Scientists capture laser bouncing off a mirror on video

The fact that lasers can be bounced off a mirror is nothing new. Anyone with a laser pointer can figure this out for themselves and researchers have been bouncing lasers off mirrors for years. A group of scientists has captured the flight path of a laser beam on video for the first time. Capturing the laser on video is much more difficult than it might seem.

The laser photons travel in a tight beam and we can only see them when the laser hits something that reflects the light to produce a visible dot. Researcher Genevieve Gariepy from the Heriot-Watt University in Edinburgh, UK says that the challenge was to make a video of laser light moving directly in the air.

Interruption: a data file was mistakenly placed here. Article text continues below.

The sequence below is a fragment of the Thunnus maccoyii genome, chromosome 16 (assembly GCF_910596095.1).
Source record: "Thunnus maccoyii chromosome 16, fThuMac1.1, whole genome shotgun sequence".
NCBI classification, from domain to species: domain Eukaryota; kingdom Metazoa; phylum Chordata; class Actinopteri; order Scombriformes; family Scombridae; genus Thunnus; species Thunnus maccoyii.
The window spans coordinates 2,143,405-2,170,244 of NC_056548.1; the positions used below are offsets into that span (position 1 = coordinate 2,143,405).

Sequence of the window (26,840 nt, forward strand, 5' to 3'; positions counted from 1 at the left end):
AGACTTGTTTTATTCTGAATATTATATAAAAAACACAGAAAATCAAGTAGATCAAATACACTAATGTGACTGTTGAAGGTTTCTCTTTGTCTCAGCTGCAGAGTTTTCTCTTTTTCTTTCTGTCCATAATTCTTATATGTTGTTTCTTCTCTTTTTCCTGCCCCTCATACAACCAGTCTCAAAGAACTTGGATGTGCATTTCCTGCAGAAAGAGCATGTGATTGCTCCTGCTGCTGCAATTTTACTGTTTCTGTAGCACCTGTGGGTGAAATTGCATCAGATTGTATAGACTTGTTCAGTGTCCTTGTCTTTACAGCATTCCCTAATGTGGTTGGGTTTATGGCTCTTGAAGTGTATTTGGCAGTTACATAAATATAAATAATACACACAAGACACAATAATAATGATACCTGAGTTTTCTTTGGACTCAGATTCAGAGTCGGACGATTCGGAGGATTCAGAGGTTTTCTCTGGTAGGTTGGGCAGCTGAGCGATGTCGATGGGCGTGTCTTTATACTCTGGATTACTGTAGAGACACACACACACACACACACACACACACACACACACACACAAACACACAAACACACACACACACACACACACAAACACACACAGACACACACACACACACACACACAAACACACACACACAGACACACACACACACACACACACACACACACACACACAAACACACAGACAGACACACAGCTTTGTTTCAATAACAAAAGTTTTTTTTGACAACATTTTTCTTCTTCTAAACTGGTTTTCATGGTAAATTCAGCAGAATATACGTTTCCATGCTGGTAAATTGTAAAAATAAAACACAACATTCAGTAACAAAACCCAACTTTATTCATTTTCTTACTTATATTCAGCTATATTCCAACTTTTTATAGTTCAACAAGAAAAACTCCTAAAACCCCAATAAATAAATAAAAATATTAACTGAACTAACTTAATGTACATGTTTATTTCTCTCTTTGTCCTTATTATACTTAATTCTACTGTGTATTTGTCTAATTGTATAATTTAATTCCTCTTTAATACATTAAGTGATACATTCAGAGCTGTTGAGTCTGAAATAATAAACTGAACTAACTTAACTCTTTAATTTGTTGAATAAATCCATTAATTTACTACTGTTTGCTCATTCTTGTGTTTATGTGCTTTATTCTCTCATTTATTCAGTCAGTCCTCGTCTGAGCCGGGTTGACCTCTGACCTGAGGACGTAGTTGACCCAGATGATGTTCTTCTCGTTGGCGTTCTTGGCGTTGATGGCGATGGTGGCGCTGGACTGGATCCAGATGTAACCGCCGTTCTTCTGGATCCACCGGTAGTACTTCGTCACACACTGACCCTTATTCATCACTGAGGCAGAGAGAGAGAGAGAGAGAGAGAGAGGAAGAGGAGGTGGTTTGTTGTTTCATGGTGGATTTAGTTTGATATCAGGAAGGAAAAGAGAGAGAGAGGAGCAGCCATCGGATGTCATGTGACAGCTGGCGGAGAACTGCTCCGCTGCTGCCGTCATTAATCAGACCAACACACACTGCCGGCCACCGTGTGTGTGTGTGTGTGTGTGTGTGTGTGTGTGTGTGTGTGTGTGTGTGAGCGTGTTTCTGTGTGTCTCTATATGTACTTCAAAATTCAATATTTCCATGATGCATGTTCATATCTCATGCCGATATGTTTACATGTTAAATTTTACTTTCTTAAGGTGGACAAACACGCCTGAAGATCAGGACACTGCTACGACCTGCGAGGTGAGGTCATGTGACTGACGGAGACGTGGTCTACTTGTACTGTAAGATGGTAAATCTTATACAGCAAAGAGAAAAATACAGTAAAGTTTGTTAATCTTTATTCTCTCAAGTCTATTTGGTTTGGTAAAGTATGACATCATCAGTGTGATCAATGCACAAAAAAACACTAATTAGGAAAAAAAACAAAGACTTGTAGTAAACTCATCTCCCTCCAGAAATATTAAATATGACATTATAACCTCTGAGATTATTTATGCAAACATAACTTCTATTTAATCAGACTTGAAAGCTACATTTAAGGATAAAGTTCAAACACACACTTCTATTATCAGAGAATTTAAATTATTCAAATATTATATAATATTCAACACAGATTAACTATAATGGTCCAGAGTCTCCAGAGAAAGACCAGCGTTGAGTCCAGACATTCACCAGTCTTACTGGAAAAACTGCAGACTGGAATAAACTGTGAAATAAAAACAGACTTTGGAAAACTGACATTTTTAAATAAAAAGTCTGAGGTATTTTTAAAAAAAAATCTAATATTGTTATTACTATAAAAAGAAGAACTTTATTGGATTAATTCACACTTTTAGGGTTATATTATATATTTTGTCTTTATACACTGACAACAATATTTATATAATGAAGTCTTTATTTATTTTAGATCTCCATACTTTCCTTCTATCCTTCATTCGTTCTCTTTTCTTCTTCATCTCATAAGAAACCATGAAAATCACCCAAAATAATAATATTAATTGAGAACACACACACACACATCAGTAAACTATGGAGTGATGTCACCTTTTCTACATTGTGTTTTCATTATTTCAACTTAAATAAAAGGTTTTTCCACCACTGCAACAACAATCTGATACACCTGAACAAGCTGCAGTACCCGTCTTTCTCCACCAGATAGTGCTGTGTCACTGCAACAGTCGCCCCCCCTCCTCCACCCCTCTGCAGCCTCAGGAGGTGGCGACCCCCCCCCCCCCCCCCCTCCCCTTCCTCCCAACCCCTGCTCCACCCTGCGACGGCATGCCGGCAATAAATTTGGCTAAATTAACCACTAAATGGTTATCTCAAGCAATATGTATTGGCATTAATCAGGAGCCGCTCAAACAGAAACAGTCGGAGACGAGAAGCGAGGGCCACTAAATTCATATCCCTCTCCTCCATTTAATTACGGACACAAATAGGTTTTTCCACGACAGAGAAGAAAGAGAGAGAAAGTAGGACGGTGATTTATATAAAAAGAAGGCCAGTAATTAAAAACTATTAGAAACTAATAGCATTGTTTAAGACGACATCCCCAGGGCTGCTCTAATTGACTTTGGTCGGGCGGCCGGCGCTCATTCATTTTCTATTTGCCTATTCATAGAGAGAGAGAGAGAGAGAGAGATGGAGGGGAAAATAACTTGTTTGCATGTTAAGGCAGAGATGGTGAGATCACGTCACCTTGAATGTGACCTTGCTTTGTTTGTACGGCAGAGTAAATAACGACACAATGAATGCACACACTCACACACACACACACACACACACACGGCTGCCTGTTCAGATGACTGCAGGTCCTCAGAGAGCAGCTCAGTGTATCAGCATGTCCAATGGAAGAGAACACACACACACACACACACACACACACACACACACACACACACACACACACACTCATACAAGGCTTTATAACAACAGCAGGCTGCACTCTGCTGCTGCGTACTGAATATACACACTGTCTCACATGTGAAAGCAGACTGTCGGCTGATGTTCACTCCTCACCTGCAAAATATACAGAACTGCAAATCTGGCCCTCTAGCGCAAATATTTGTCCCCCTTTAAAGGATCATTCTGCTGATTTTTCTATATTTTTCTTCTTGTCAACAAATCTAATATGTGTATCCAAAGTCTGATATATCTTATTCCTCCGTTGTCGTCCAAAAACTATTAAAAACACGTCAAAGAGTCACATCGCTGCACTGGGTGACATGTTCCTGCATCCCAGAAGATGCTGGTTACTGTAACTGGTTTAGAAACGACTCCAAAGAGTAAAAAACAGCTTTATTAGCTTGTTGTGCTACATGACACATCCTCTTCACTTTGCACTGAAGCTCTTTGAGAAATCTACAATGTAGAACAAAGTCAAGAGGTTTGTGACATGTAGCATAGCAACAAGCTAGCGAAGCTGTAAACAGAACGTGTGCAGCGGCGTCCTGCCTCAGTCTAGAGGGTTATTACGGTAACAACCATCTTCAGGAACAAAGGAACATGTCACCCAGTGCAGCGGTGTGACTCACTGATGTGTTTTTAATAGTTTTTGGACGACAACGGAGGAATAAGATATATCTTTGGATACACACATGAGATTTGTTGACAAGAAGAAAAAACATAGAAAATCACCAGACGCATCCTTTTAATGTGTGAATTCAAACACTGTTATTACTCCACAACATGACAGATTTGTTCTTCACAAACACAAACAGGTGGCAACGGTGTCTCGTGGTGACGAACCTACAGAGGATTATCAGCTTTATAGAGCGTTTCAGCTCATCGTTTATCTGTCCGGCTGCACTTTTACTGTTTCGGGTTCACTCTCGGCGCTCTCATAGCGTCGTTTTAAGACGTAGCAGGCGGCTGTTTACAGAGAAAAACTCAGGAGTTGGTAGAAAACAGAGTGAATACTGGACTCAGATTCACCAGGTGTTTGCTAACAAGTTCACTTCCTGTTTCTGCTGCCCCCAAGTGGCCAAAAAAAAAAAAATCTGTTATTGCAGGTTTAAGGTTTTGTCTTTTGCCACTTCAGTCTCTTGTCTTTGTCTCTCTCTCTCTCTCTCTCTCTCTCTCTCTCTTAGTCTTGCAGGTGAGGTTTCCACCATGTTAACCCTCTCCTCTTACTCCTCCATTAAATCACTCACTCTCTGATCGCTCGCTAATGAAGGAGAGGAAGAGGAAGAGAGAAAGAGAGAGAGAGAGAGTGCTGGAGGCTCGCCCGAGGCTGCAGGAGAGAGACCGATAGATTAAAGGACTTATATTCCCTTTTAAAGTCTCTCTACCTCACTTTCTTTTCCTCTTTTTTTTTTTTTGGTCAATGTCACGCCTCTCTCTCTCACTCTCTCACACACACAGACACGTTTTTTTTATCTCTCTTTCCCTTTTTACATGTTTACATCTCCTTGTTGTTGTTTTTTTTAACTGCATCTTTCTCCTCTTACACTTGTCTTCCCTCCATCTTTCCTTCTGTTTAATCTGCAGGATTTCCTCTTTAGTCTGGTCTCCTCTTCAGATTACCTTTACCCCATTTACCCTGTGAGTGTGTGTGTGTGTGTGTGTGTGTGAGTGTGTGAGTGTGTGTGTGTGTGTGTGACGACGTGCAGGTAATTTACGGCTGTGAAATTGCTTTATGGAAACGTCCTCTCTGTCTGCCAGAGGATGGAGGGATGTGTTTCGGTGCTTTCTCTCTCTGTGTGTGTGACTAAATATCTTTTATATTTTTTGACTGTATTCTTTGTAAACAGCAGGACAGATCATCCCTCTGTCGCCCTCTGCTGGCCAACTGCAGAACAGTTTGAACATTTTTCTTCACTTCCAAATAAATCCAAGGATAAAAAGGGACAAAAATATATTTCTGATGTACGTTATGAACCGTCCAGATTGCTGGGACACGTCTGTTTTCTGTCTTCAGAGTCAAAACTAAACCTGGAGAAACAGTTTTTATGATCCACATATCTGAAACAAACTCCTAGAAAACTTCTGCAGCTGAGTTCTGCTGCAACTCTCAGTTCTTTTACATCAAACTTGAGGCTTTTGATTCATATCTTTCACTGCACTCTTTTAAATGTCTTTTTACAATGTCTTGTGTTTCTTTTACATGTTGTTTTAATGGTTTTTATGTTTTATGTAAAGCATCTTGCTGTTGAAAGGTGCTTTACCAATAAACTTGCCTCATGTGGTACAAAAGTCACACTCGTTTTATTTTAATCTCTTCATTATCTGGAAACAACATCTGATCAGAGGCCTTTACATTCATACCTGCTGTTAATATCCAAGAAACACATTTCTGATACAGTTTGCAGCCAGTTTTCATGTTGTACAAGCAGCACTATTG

The researchers made a camera sensitive enough to pick up the few photons of laser light that scatter in air. The camera is made of a grid of detectors measuring 32 x 32 able to take images with precision and extreme speed. The team says that the camera is snapping the equivalent of 20 billion frames per second.

The camera was arranged to film a view of the side of a green laser beam that was fired at an arrangement of mirrors. The team fired 2 million pulses over a ten-minute period and were able to build up enough air scattered photos in the camera to track the laser path. The result is the video you can see below.

SOURCE: New Scientist